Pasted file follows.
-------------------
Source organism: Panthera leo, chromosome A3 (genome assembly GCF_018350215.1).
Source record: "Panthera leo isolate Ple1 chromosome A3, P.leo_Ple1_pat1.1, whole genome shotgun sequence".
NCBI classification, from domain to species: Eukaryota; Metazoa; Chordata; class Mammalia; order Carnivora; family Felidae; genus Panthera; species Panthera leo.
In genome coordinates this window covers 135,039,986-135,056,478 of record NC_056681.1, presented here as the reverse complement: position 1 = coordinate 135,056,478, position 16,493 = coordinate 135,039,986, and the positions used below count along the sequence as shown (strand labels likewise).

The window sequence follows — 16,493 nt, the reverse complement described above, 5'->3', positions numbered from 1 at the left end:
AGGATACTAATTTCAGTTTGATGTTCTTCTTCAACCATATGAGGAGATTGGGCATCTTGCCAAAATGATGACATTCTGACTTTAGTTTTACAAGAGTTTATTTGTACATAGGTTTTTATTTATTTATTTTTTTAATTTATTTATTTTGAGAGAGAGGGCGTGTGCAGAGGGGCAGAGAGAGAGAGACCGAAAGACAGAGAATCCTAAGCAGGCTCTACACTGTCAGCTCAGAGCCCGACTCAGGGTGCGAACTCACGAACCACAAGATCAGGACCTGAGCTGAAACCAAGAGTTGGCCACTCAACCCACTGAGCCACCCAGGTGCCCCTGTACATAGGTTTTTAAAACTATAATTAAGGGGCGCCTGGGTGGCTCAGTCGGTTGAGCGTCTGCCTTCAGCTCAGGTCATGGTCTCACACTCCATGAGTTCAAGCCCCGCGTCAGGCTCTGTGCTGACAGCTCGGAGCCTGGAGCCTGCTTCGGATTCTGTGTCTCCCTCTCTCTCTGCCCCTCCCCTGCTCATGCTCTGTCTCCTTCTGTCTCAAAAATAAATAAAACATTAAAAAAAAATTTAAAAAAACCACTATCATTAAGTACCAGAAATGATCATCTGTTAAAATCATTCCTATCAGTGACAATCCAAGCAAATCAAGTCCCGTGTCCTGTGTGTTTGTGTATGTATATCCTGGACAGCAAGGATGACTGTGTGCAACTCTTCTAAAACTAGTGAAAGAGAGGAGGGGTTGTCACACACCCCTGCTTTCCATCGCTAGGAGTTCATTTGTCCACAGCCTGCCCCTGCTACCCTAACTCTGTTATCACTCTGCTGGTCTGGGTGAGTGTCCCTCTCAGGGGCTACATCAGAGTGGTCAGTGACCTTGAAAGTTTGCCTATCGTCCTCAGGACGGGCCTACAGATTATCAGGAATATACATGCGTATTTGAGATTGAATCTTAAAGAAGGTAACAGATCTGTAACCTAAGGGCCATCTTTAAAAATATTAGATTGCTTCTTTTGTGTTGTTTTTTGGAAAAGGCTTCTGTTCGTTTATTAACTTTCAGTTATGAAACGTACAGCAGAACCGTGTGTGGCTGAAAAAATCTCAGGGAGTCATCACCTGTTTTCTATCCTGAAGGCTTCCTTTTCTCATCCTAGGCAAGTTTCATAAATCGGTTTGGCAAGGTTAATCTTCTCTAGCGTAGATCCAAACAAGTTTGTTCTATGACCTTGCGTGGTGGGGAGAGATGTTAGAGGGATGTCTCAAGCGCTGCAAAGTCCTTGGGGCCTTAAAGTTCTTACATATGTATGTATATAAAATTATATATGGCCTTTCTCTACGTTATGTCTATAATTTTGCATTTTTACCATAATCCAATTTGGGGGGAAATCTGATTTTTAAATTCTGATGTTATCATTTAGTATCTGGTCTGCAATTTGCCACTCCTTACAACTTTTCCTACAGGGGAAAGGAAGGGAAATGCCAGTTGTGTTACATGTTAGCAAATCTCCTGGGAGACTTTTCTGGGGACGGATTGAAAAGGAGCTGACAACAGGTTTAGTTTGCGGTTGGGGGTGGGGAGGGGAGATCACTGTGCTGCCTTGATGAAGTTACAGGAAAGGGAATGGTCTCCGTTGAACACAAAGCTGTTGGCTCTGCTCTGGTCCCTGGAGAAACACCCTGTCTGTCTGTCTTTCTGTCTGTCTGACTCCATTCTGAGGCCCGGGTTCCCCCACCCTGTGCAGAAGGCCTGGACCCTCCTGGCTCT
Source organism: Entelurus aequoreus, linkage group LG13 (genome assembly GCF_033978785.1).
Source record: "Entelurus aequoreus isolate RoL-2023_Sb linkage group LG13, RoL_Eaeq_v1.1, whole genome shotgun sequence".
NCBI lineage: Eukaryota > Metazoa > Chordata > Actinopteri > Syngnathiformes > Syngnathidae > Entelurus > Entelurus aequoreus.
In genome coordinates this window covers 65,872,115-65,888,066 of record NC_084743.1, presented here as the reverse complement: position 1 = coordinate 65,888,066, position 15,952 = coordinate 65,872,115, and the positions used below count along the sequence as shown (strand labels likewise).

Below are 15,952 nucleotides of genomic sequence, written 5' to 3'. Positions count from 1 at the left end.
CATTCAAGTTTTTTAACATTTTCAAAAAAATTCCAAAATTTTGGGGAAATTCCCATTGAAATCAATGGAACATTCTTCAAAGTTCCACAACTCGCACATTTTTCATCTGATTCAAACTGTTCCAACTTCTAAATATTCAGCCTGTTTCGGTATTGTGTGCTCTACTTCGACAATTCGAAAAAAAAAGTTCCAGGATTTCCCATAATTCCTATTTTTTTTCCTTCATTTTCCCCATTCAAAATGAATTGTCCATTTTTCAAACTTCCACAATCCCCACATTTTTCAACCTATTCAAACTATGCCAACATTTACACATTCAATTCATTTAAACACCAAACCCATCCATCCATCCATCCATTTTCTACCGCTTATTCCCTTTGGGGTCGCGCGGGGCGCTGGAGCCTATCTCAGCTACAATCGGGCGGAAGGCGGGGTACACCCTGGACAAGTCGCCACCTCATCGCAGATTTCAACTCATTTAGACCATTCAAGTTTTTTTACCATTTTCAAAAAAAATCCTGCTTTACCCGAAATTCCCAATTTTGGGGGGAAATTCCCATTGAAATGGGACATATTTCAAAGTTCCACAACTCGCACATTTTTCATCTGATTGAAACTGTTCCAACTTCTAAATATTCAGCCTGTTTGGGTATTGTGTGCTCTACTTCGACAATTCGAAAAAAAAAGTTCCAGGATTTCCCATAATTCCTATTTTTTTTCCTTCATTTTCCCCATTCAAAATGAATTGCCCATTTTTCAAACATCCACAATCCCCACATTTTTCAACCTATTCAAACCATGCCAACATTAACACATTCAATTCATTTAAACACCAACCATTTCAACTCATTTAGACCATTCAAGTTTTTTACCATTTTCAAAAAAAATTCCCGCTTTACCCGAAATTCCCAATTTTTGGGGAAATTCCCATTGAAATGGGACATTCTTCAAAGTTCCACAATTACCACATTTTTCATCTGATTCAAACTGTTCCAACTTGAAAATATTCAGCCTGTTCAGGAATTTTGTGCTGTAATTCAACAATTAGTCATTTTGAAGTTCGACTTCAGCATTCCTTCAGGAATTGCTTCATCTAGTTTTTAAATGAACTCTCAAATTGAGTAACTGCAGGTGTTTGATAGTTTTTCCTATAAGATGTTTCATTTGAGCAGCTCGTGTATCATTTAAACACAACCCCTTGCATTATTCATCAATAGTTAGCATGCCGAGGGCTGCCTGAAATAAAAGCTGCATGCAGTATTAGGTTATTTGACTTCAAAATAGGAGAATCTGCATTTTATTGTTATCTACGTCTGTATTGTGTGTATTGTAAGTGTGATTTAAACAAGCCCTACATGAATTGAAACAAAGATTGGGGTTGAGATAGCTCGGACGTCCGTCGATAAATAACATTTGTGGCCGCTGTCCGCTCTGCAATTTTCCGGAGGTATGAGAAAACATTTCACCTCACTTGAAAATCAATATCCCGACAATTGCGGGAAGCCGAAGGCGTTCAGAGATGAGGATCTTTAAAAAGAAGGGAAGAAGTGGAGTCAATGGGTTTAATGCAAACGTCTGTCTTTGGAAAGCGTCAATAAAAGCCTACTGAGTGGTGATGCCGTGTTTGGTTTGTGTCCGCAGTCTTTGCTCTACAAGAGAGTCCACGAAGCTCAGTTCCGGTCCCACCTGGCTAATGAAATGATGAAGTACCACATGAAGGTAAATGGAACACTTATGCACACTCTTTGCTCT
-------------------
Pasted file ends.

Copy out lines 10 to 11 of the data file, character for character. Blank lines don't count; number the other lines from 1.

In genome coordinates this window covers 65,872,115-65,888,066 of record NC_084743.1, presented here as the reverse complement: position 1 = coordinate 65,888,066, position 15,952 = coordinate 65,872,115, and the positions used below count along the sequence as shown (strand labels likewise).

Below are 15,952 nucleotides of genomic sequence, written 5' to 3'. Positions count from 1 at the left end.